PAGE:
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Why China, The World's Largest Rice Producer, Quietly Bought U.S. Rice Last Year


The world is fixated on the U.S.-China trade war. But there's another tariff fight with China happening behind the scenes with a lot of money at stake, a battle over rice. Planet Money reporters Cardiff Garcia and Sally Herships explain why China agreed to buy two shipping containers of rice from the United States.

SALLY HERSHIPS, BYLINE: Very quietly last winter, China agreed to buy some rice from the U.S. - two shipping containers-full.

JIM GUINN: So that's the first sale of rice to China in recent history.

CARDIFF GARCIA, BYLINE: Jim Guinn is with the USA Rice Federation, a trade association. And I think we should all just pause here for a minute because we are talking about China buying rice from America. China is the world's largest producer of rice - 200 million tons a year it produces.

HERSHIPS: The plan for China to buy rice from America, it has been cooking for a really long time.


HERSHIPS: (Laughter). And while administrations were changing, trade policies were shifting, rice importers and exporters on both sides of the ocean were left waiting. So this story really gets its start back in 2001. That is the year China joins the World Trade Organization. The job of the WTO is to oversee trade between different countries. If you join, you get to benefit from all these special trade deals with the other member countries. And for the already established members, when a country as big as China joins, it can mean all these potential new customers. So as part of the deal it cut when it joined the WTO, China agreed to make it easier and cheaper specifically for 5.3 million tons of foreign rice to come into the country.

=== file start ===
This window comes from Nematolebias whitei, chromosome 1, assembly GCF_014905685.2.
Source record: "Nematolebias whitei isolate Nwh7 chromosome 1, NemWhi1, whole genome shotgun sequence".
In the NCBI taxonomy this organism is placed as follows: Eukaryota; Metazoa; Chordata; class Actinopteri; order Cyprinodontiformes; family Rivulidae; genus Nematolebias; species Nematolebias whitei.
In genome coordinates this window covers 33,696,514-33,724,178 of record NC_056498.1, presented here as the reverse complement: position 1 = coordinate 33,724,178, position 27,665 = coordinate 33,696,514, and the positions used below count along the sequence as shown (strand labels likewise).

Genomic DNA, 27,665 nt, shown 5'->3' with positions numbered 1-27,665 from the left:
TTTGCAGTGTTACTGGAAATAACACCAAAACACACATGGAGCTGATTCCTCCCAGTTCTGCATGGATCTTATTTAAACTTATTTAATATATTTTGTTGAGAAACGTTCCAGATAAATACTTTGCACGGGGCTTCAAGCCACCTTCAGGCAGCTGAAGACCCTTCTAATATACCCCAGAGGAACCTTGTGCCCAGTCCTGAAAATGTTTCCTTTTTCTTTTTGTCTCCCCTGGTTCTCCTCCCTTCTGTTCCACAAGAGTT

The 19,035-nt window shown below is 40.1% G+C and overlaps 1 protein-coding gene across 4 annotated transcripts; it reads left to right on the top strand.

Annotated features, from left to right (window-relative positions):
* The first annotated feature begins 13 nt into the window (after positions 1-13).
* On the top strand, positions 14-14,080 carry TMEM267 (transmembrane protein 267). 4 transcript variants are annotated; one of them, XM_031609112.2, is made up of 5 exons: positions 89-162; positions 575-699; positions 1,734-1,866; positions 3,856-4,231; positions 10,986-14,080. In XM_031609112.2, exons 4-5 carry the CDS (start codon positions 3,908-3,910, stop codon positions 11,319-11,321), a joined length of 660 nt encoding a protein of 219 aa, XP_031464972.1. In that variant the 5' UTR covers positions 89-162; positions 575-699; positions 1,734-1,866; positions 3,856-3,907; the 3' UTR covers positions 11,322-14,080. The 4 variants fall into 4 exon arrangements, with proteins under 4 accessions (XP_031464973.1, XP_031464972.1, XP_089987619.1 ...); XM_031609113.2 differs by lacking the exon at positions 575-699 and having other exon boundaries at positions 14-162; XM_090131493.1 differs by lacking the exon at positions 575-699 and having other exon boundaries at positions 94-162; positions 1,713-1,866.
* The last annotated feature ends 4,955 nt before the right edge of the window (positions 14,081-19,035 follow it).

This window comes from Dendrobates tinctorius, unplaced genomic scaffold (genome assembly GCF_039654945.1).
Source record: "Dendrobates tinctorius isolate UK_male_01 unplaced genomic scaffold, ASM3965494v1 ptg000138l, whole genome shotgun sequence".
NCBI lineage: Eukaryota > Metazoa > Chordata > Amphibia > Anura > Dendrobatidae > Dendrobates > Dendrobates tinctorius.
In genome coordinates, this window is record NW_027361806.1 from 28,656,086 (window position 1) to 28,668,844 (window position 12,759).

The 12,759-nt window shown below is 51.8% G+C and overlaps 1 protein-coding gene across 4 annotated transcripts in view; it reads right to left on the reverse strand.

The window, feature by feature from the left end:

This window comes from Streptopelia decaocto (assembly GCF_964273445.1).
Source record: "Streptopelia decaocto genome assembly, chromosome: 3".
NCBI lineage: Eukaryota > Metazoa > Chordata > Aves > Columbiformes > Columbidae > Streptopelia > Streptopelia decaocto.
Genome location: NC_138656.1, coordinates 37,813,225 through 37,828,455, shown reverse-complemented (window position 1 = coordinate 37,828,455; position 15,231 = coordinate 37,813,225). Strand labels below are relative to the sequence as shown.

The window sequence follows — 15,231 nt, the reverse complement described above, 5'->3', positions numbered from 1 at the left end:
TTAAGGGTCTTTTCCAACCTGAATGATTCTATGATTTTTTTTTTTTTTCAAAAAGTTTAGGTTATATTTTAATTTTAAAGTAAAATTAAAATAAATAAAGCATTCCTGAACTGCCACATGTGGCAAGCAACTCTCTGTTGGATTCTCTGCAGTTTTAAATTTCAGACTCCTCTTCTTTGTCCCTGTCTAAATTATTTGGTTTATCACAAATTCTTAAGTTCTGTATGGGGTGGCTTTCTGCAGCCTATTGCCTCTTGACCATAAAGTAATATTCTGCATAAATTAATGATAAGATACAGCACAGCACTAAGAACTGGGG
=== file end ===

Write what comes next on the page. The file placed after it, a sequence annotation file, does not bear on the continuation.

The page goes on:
JOE GLAUBER: In the rice world, that's a lot of rice.

GARCIA: Joe Glauber is a senior research fellow at the International Food Policy Research Institute and a former chief economist at the U.S. Department of Agriculture. So this deal happens, and rice farmers are getting psyched. Exporters are getting really excited. But there was a problem. China reneged on its side of the deal. China was not making it easier or cheaper to import foreign rice like it had promised. And if you were a U.S. farmer hoping to sell some of your rice crop to China, things just were not moving.

GLAUBER: China just wasn't importing rice.

GARCIA: At least, not from the United States. China was importing a tiny bit of rice from other countries. So what do you do if you are the United States? Well, you do the same thing that a lot of parties with a grievance do. You litigate at the WTO.

GLAUBER: The U.S., actually, during the last couple of months of the Obama administration took China to the WTO to the settlement body and said, hey, China's not playing by the rules. They're not importing rice.

HERSHIPS: The World Trade Organization has its own kind of court, the Dispute Settlement Body. It lets countries which are upset with other countries about tariffs and import licenses try to work things out.

GARCIA: The case took three years to work out, which, as these things go, is actually pretty quick. But it did eventually get settled. The WTO said that China had to allow the sale, and China agreed to let it go through.

HERSHIPS: And even though the Chinese government may have been a reluctant purchaser of American rice, there are many consumers in China who might want the option to buy rice from America.

GARCIA: So the Chinese finally agreed to start importing more foreign rice, and it placed an order for American rice.

HERSHIPS: And that is the speed of international trade, Cardiff. Some of these deals can take a really long time to cook up.

GARCIA: Cardiff Garcia.

HERSHIPS: Sally Herships.

GARCIA: NPR News. Transcript provided by NPR, Copyright NPR.